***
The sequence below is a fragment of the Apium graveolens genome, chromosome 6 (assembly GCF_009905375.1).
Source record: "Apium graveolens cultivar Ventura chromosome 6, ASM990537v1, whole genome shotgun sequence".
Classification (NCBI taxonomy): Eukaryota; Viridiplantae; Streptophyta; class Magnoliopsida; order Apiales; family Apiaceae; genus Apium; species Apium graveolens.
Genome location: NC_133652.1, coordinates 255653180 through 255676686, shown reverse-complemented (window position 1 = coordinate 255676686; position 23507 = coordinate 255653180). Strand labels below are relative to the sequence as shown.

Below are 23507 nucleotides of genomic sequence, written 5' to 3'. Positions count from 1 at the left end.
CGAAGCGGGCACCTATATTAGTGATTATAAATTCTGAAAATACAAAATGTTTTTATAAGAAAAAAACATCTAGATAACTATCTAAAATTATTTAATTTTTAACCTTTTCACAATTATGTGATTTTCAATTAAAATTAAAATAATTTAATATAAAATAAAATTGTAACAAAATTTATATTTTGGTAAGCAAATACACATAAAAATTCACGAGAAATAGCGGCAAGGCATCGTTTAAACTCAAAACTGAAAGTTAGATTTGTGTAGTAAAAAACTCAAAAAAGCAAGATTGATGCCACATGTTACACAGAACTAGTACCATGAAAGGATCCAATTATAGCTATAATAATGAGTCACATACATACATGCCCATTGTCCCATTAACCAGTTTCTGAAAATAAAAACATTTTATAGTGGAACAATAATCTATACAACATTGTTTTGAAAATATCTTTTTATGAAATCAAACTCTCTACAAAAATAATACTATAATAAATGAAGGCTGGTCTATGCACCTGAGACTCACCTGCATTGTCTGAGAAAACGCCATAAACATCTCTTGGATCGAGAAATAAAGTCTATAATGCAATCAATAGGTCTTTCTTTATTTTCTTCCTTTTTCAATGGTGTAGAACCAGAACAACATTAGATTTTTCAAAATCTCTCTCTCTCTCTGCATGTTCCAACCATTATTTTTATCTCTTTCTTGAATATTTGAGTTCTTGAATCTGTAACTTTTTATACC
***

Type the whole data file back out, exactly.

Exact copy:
The sequence below is a fragment of the Apium graveolens genome, chromosome 6 (assembly GCF_009905375.1).
Source record: "Apium graveolens cultivar Ventura chromosome 6, ASM990537v1, whole genome shotgun sequence".
Classification (NCBI taxonomy): Eukaryota; Viridiplantae; Streptophyta; class Magnoliopsida; order Apiales; family Apiaceae; genus Apium; species Apium graveolens.
Genome location: NC_133652.1, coordinates 255653180 through 255676686, shown reverse-complemented (window position 1 = coordinate 255676686; position 23507 = coordinate 255653180). Strand labels below are relative to the sequence as shown.

Below are 23507 nucleotides of genomic sequence, written 5' to 3'. Positions count from 1 at the left end.
CGAAGCGGGCACCTATATTAGTGATTATAAATTCTGAAAATACAAAATGTTTTTATAAGAAAAAAACATCTAGATAACTATCTAAAATTATTTAATTTTTAACCTTTTCACAATTATGTGATTTTCAATTAAAATTAAAATAATTTAATATAAAATAAAATTGTAACAAAATTTATATTTTGGTAAGCAAATACACATAAAAATTCACGAGAAATAGCGGCAAGGCATCGTTTAAACTCAAAACTGAAAGTTAGATTTGTGTAGTAAAAAACTCAAAAAAGCAAGATTGATGCCACATGTTACACAGAACTAGTACCATGAAAGGATCCAATTATAGCTATAATAATGAGTCACATACATACATGCCCATTGTCCCATTAACCAGTTTCTGAAAATAAAAACATTTTATAGTGGAACAATAATCTATACAACATTGTTTTGAAAATATCTTTTTATGAAATCAAACTCTCTACAAAAATAATACTATAATAAATGAAGGCTGGTCTATGCACCTGAGACTCACCTGCATTGTCTGAGAAAACGCCATAAACATCTCTTGGATCGAGAAATAAAGTCTATAATGCAATCAATAGGTCTTTCTTTATTTTCTTCCTTTTTCAATGGTGTAGAACCAGAACAACATTAGATTTTTCAAAATCTCTCTCTCTCTCTGCATGTTCCAACCATTATTTTTATCTCTTTCTTGAATATTTGAGTTCTTGAATCTGTAACTTTTTATACC